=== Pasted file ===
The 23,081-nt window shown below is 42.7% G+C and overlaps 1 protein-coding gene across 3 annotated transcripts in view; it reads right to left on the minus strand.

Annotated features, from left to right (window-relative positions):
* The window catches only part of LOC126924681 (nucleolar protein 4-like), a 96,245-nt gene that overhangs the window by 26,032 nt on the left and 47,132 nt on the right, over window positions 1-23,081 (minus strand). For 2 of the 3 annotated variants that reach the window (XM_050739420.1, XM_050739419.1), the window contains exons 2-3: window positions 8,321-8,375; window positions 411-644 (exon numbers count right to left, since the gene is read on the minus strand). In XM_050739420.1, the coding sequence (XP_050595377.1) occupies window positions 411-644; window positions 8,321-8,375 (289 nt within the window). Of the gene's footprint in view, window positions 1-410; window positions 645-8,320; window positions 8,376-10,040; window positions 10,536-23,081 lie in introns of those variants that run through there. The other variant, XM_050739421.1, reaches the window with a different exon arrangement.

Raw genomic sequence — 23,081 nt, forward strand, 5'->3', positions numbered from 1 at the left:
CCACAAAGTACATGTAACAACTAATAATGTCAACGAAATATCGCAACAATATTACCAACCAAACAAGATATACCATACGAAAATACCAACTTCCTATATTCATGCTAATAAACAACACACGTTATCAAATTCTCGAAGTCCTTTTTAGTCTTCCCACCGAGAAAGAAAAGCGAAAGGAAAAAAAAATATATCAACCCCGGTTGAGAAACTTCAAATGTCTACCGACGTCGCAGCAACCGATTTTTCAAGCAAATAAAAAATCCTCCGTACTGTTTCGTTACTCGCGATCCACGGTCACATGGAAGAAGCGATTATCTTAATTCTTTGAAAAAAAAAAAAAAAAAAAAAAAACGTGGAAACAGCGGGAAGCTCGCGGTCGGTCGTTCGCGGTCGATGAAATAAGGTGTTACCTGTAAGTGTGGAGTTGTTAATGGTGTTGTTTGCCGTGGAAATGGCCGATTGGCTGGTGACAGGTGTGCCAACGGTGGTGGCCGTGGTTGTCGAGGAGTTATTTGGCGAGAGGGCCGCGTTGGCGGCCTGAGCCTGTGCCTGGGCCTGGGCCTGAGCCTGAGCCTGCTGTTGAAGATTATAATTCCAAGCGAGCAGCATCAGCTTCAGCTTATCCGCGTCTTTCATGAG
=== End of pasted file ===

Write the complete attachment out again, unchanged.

The 23,081-nt window shown below is 42.7% G+C and overlaps 1 protein-coding gene across 3 annotated transcripts in view; it reads right to left on the minus strand.

Annotated features, from left to right (window-relative positions):
* The window catches only part of LOC126924681 (nucleolar protein 4-like), a 96,245-nt gene that overhangs the window by 26,032 nt on the left and 47,132 nt on the right, over window positions 1-23,081 (minus strand). For 2 of the 3 annotated variants that reach the window (XM_050739420.1, XM_050739419.1), the window contains exons 2-3: window positions 8,321-8,375; window positions 411-644 (exon numbers count right to left, since the gene is read on the minus strand). In XM_050739420.1, the coding sequence (XP_050595377.1) occupies window positions 411-644; window positions 8,321-8,375 (289 nt within the window). Of the gene's footprint in view, window positions 1-410; window positions 645-8,320; window positions 8,376-10,040; window positions 10,536-23,081 lie in introns of those variants that run through there. The other variant, XM_050739421.1, reaches the window with a different exon arrangement.

Raw genomic sequence — 23,081 nt, forward strand, 5'->3', positions numbered from 1 at the left:
CCACAAAGTACATGTAACAACTAATAATGTCAACGAAATATCGCAACAATATTACCAACCAAACAAGATATACCATACGAAAATACCAACTTCCTATATTCATGCTAATAAACAACACACGTTATCAAATTCTCGAAGTCCTTTTTAGTCTTCCCACCGAGAAAGAAAAGCGAAAGGAAAAAAAAATATATCAACCCCGGTTGAGAAACTTCAAATGTCTACCGACGTCGCAGCAACCGATTTTTCAAGCAAATAAAAAATCCTCCGTACTGTTTCGTTACTCGCGATCCACGGTCACATGGAAGAAGCGATTATCTTAATTCTTTGAAAAAAAAAAAAAAAAAAAAAAAACGTGGAAACAGCGGGAAGCTCGCGGTCGGTCGTTCGCGGTCGATGAAATAAGGTGTTACCTGTAAGTGTGGAGTTGTTAATGGTGTTGTTTGCCGTGGAAATGGCCGATTGGCTGGTGACAGGTGTGCCAACGGTGGTGGCCGTGGTTGTCGAGGAGTTATTTGGCGAGAGGGCCGCGTTGGCGGCCTGAGCCTGTGCCTGGGCCTGGGCCTGAGCCTGAGCCTGCTGTTGAAGATTATAATTCCAAGCGAGCAGCATCAGCTTCAGCTTATCCGCGTCTTTCATGAG